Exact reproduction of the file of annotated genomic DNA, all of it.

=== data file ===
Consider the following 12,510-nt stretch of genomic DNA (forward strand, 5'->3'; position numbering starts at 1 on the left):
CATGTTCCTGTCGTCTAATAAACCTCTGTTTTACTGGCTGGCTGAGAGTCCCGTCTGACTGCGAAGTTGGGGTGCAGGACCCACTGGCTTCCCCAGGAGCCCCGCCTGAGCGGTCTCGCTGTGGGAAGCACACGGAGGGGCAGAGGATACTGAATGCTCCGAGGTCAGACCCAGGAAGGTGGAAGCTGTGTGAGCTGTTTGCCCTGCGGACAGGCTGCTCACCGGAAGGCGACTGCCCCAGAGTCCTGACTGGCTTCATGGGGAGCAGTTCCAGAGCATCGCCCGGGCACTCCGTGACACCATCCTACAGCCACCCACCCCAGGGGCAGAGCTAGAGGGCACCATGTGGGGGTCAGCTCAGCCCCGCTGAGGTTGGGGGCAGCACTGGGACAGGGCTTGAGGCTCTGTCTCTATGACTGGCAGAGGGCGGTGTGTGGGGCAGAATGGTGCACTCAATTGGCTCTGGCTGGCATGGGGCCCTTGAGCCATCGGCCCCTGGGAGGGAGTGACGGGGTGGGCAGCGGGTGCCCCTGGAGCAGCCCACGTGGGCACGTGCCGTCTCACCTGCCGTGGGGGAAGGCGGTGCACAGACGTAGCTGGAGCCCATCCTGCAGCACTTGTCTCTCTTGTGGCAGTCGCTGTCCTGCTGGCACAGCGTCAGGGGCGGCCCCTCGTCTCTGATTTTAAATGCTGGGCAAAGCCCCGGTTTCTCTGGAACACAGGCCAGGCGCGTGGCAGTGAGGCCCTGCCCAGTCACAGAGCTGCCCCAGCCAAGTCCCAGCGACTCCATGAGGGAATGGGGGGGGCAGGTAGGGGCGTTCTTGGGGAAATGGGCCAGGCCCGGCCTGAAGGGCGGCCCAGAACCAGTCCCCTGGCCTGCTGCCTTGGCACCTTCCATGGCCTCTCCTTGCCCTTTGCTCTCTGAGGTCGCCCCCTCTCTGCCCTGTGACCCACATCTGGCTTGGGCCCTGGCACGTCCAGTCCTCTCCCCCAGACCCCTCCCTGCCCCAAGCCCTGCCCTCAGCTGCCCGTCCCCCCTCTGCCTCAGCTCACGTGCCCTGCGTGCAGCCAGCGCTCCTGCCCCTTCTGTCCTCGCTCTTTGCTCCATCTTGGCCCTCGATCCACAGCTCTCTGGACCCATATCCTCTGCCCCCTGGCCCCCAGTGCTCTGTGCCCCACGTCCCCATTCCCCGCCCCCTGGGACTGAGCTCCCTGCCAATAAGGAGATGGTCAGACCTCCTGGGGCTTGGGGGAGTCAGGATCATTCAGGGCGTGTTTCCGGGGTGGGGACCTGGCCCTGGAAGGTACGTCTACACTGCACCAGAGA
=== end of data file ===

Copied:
Consider the following 12,510-nt stretch of genomic DNA (forward strand, 5'->3'; position numbering starts at 1 on the left):
CATGTTCCTGTCGTCTAATAAACCTCTGTTTTACTGGCTGGCTGAGAGTCCCGTCTGACTGCGAAGTTGGGGTGCAGGACCCACTGGCTTCCCCAGGAGCCCCGCCTGAGCGGTCTCGCTGTGGGAAGCACACGGAGGGGCAGAGGATACTGAATGCTCCGAGGTCAGACCCAGGAAGGTGGAAGCTGTGTGAGCTGTTTGCCCTGCGGACAGGCTGCTCACCGGAAGGCGACTGCCCCAGAGTCCTGACTGGCTTCATGGGGAGCAGTTCCAGAGCATCGCCCGGGCACTCCGTGACACCATCCTACAGCCACCCACCCCAGGGGCAGAGCTAGAGGGCACCATGTGGGGGTCAGCTCAGCCCCGCTGAGGTTGGGGGCAGCACTGGGACAGGGCTTGAGGCTCTGTCTCTATGACTGGCAGAGGGCGGTGTGTGGGGCAGAATGGTGCACTCAATTGGCTCTGGCTGGCATGGGGCCCTTGAGCCATCGGCCCCTGGGAGGGAGTGACGGGGTGGGCAGCGGGTGCCCCTGGAGCAGCCCACGTGGGCACGTGCCGTCTCACCTGCCGTGGGGGAAGGCGGTGCACAGACGTAGCTGGAGCCCATCCTGCAGCACTTGTCTCTCTTGTGGCAGTCGCTGTCCTGCTGGCACAGCGTCAGGGGCGGCCCCTCGTCTCTGATTTTAAATGCTGGGCAAAGCCCCGGTTTCTCTGGAACACAGGCCAGGCGCGTGGCAGTGAGGCCCTGCCCAGTCACAGAGCTGCCCCAGCCAAGTCCCAGCGACTCCATGAGGGAATGGGGGGGGCAGGTAGGGGCGTTCTTGGGGAAATGGGCCAGGCCCGGCCTGAAGGGCGGCCCAGAACCAGTCCCCTGGCCTGCTGCCTTGGCACCTTCCATGGCCTCTCCTTGCCCTTTGCTCTCTGAGGTCGCCCCCTCTCTGCCCTGTGACCCACATCTGGCTTGGGCCCTGGCACGTCCAGTCCTCTCCCCCAGACCCCTCCCTGCCCCAAGCCCTGCCCTCAGCTGCCCGTCCCCCCTCTGCCTCAGCTCACGTGCCCTGCGTGCAGCCAGCGCTCCTGCCCCTTCTGTCCTCGCTCTTTGCTCCATCTTGGCCCTCGATCCACAGCTCTCTGGACCCATATCCTCTGCCCCCTGGCCCCCAGTGCTCTGTGCCCCACGTCCCCATTCCCCGCCCCCTGGGACTGAGCTCCCTGCCAATAAGGAGATGGTCAGACCTCCTGGGGCTTGGGGGAGTCAGGATCATTCAGGGCGTGTTTCCGGGGTGGGGACCTGGCCCTGGAAGGTACGTCTACACTGCACCAGAGA